Matthew Henry Smith, ’16
“I almost felt unsafe,” said Father Shanley, recounting his tale of coming upon this year’s Golf Party and having to weave his vehicle into a nervous caravan of cars winding through a sea of pastel students up the Eaton Street hill. He told this story yesterday to the 65th PC Student Congress in response to a question about student safety concerns in the neighborhood.
What are we doing to address safety problems in the neighborhood?
On Sunday night my fella, Allen, and I were talking via Google Hangout. He recently left the east coast for Law School in Chicago. During our conversation he looked at me and said, “I thought of you when I received this,” and he showed me a pamphlet from his orientation program. Titled Living in the City, the pamphlet’s cover showed two hip-looking white guys posed like they were headed out for adventure. It looked, perhaps, like an instruction manual for urban living, as if it would tell you how to get to the nearest IKEA, where to find the best Thai food and who the hottest underground bands were.
But that’s not what the pamphlet contained. Inside were the numbers to the campus police, the shuttle service, the safety escort program and so forth. Largely, it was information about how to stay safe, insulated, defensive, and where to go to react to crime. It told a very specific story about how to live in the city, in his new community. Allen asked me, “So, what do you think I should do to engage my new community?”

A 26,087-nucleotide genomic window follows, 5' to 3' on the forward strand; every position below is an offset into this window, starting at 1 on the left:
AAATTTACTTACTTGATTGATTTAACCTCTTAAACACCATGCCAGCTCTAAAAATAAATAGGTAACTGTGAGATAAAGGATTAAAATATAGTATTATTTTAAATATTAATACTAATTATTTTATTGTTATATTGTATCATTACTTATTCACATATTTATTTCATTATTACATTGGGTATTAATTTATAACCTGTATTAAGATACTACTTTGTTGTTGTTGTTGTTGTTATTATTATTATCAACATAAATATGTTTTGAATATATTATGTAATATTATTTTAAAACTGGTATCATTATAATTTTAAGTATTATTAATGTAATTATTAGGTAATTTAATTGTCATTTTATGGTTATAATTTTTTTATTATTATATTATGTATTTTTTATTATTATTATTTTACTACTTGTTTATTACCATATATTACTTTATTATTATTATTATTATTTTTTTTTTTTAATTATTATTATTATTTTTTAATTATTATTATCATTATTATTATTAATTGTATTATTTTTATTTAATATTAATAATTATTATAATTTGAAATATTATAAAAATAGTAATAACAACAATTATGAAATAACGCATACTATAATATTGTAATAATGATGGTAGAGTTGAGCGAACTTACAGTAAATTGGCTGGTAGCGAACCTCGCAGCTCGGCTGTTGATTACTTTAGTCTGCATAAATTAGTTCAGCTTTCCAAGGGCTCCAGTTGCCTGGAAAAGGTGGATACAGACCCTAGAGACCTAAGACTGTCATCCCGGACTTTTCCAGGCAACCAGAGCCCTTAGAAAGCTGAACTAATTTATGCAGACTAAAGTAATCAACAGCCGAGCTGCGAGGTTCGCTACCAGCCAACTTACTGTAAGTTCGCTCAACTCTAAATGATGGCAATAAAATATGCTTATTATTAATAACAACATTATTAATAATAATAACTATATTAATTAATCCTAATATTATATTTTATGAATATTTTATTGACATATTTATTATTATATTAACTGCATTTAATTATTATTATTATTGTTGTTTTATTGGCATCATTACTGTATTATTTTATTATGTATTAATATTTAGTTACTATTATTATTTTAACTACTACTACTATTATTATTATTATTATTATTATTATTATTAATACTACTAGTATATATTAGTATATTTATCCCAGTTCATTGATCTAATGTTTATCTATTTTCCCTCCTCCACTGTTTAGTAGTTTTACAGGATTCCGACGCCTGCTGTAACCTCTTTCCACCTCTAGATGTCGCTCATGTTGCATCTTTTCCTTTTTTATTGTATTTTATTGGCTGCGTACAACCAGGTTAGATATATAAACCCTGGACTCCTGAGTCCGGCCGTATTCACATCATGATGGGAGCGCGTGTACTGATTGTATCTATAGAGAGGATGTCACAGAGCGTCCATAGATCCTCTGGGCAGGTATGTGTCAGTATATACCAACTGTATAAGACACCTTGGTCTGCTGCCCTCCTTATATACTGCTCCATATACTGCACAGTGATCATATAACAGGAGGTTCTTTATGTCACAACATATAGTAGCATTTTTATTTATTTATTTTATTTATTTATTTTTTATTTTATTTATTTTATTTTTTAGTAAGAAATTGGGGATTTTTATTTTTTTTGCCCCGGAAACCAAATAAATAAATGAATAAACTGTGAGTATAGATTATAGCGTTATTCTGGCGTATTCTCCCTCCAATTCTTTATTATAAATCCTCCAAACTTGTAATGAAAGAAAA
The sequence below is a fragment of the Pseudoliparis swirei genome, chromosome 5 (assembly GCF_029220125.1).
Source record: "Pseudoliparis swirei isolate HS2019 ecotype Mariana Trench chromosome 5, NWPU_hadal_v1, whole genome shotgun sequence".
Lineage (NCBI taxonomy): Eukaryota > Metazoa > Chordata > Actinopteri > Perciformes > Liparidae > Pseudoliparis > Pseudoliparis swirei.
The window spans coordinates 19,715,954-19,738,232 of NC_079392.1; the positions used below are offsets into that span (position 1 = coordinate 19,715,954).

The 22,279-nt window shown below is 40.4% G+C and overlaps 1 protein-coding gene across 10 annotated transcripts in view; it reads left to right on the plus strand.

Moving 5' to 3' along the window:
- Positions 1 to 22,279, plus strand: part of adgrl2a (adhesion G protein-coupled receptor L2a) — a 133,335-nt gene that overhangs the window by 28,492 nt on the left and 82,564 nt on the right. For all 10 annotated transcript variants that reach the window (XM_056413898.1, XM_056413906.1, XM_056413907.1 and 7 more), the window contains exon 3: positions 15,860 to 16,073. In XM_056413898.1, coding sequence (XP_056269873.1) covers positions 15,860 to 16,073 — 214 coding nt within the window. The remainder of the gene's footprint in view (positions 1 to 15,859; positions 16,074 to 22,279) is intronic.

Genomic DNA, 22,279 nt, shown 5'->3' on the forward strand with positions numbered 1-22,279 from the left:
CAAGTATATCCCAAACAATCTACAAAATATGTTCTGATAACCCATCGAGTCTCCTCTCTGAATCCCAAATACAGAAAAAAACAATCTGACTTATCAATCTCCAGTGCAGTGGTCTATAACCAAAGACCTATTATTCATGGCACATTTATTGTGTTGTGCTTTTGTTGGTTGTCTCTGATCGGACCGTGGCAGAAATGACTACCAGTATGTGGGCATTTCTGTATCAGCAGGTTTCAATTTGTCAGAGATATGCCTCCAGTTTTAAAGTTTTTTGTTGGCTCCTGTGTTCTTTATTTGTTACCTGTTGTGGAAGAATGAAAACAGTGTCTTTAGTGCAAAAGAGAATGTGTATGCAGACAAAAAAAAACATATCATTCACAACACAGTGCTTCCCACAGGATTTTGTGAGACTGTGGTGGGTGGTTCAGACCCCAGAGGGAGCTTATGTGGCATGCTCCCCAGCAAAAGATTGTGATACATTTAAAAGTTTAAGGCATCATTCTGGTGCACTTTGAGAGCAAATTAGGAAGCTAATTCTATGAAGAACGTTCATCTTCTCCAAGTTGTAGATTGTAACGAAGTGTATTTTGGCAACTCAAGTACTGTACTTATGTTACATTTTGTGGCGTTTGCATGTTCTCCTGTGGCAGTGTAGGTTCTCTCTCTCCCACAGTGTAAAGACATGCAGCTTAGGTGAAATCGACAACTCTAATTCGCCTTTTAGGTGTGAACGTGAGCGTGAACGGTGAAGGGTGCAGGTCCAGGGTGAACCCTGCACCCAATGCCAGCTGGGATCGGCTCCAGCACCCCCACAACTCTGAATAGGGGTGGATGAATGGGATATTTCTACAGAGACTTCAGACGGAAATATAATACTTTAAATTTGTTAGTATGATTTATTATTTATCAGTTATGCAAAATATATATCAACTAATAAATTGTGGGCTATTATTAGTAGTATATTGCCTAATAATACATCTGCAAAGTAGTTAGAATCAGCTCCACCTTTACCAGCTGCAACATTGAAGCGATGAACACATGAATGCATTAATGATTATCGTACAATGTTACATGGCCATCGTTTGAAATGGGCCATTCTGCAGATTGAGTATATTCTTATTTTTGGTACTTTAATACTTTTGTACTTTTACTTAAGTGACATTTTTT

He asked me this because it’s what I study here at PC and, just a week before this conversation, I had been invited to speak with my brother, John, for a group of high school seniors about community engagement. The Lincoln School is an independent, Quaker secondary school for young women on the East Side of Providence, and the group of students in the seminar were about to begin applying to colleges. Like Allen, they wanted to know how to become involved in the communities at their new schools. I asked them how they had engaged in their communities in the past:
“I worked in a food pantry,” said one.
“I volunteered at a hospital,” said another.
“I organized a clothing drive,” said a third.
I told the Students at Lincoln School what I told Allen: they best way to engage a new community is to live there. Really live there. Traditional service to your community is a noble endeavor but you can’t adequately serve a community until you’ve experienced what it has to offer. If we isolate ourselves in new places we invite misunderstanding. Plus, there’s lots of different ways to support a community once you’ve gotten to know it and one important way is to spend money in it.
What does this have to do with PC? We do quite a bit to report crimes in communities and seek criminal justice, but we often don’t do as much work to network with our communities before crimes happen. At Providence College we don’t pass out pamphlets like they do at Allen’s school, but we still have some of our own inadequate practices for teaching students how to engage the community, just like any college that the young women of Lincoln School will attend will have some of their own.